Domestication and the Village

domestication and the village (1.4)

Domestication and the Village

Physically permanent and socially continuous, the city betrays the experience of life as passing and uncertain. Lewis Mumford finds the source of the city’s permanence and continuity in the establishment of the village. Village life gave its inhabitants a sense of stability. From soil to seed to harvest, farming requires permanence and an interest in reproduction. For Mumford, the neolithic agricultural revolution was also, if not predated by, a sexual revolution where the nurturing role of women comes to the fore and men’s aggressive nature recedes.

The village, in the midst of its garden plots and fields, formed a new kind of settlement: a permanent association of families and neighbors, of birds and animals, of houses and storage pits and barns, all rooted in the ancestral soil, in which each generation formed the compost for the next.

At the idyllic center of urban history is the primordial village. With its harmonious symbiosis in human and animal relationships. With its grounded provision to human structures – those agrarian homes, storage pits, and barns. Even waste is valued enough to transfer from generation to generation.

Yet, how many of these villages without even the threat of war were erased by famine, floods, or disease? Or crops plundered by pests and wild animals? Hardly permanent. Barely continuous. In our neighborhoods and in the country we might see the ancient village, its social form transmitted, its physical form enduring. The transmitted pattern received and recognized, but upon what grounds understood?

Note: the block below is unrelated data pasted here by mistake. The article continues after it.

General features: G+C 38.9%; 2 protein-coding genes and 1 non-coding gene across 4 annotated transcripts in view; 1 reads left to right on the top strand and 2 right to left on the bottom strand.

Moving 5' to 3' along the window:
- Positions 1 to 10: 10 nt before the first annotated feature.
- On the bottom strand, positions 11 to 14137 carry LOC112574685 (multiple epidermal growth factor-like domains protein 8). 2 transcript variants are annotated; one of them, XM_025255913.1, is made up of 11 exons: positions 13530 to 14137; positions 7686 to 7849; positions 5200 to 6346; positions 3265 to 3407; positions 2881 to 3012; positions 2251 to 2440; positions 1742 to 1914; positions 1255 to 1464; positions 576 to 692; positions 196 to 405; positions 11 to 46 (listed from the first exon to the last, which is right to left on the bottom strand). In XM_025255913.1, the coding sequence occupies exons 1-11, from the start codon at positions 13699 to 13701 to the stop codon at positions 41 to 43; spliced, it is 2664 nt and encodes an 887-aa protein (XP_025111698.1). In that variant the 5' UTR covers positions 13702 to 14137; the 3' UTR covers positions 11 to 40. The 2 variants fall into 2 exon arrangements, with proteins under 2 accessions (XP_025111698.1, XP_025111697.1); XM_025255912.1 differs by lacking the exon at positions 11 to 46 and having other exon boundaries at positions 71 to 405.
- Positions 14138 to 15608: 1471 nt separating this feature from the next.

The ground was the first surface of erasable inscription. The surface upon which to work out, to plow out, to store, to bury, to find the self in – the first personal medium of erasable inscription. The village becomes a figure written in the soil, an erasable word etched in manure and clay. Adam’s cursed medium. Not so much cursed for its erasability but for its thorns and thistles.

Figuring human relations against the prickliness of memory through the ages is the picture presence of the village. It represents the protest: of the possibility of a life by intentional association, of negotiated protocols, and of a shared burden under the cursed medium.

It is easy to criticize Mumford’s picturesque village. How could domestication ever be negotiated equitably? How could it be right from the start? How could it be good at all?

It is something, because it is still recognizable amid the sprawl, the towers, the pavement, and all the dirt. Still seen. Through the overgrown brush of the medium we recognize its outline.

Without this communal identification and mothering, the young become demoralized: indeed, their very power to become fully human may vanish, along with neolithic man’s first obligation – the cherishing and nurturing of life.

Still working to improve the cursed medium for a better glimpse of the fullness of and the wanting for our togetherness.

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